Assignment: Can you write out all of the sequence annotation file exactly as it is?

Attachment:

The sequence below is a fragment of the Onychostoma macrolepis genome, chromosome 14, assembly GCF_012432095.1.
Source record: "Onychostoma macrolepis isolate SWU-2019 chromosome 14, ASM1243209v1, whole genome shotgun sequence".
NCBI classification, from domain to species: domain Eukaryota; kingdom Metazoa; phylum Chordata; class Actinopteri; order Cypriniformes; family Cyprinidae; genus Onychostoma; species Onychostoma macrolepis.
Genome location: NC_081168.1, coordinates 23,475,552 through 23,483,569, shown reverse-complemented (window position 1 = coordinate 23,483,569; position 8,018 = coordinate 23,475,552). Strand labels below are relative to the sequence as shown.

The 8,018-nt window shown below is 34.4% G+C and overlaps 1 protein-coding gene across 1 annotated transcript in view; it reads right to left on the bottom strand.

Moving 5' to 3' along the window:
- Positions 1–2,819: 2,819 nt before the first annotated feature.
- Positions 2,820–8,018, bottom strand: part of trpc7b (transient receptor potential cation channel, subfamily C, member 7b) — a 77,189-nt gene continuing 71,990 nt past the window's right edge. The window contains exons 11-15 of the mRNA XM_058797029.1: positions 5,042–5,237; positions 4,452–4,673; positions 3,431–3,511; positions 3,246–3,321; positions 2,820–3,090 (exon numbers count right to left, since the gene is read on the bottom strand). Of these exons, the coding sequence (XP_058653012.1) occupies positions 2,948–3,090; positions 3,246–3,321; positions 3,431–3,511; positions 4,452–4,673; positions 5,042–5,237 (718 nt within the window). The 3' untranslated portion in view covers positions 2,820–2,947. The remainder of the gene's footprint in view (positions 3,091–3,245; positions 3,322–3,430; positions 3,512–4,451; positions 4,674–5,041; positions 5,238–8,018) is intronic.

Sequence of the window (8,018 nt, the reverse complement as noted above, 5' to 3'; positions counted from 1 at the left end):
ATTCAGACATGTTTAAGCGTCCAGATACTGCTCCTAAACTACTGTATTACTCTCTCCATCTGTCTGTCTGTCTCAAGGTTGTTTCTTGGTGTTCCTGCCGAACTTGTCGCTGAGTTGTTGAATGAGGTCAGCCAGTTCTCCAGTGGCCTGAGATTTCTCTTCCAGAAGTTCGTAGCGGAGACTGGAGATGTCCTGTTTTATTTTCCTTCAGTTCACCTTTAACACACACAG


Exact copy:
The sequence below is a fragment of the Onychostoma macrolepis genome, chromosome 14, assembly GCF_012432095.1.
Source record: "Onychostoma macrolepis isolate SWU-2019 chromosome 14, ASM1243209v1, whole genome shotgun sequence".
NCBI classification, from domain to species: domain Eukaryota; kingdom Metazoa; phylum Chordata; class Actinopteri; order Cypriniformes; family Cyprinidae; genus Onychostoma; species Onychostoma macrolepis.
Genome location: NC_081168.1, coordinates 23,475,552 through 23,483,569, shown reverse-complemented (window position 1 = coordinate 23,483,569; position 8,018 = coordinate 23,475,552). Strand labels below are relative to the sequence as shown.

The 8,018-nt window shown below is 34.4% G+C and overlaps 1 protein-coding gene across 1 annotated transcript in view; it reads right to left on the bottom strand.

Moving 5' to 3' along the window:
- Positions 1–2,819: 2,819 nt before the first annotated feature.
- Positions 2,820–8,018, bottom strand: part of trpc7b (transient receptor potential cation channel, subfamily C, member 7b) — a 77,189-nt gene continuing 71,990 nt past the window's right edge. The window contains exons 11-15 of the mRNA XM_058797029.1: positions 5,042–5,237; positions 4,452–4,673; positions 3,431–3,511; positions 3,246–3,321; positions 2,820–3,090 (exon numbers count right to left, since the gene is read on the bottom strand). Of these exons, the coding sequence (XP_058653012.1) occupies positions 2,948–3,090; positions 3,246–3,321; positions 3,431–3,511; positions 4,452–4,673; positions 5,042–5,237 (718 nt within the window). The 3' untranslated portion in view covers positions 2,820–2,947. The remainder of the gene's footprint in view (positions 3,091–3,245; positions 3,322–3,430; positions 3,512–4,451; positions 4,674–5,041; positions 5,238–8,018) is intronic.

Sequence of the window (8,018 nt, the reverse complement as noted above, 5' to 3'; positions counted from 1 at the left end):
ATTCAGACATGTTTAAGCGTCCAGATACTGCTCCTAAACTACTGTATTACTCTCTCCATCTGTCTGTCTGTCTCAAGGTTGTTTCTTGGTGTTCCTGCCGAACTTGTCGCTGAGTTGTTGAATGAGGTCAGCCAGTTCTCCAGTGGCCTGAGATTTCTCTTCCAGAAGTTCGTAGCGGAGACTGGAGATGTCCTGTTTTATTTTCCTTCAGTTCACCTTTAACACACACAG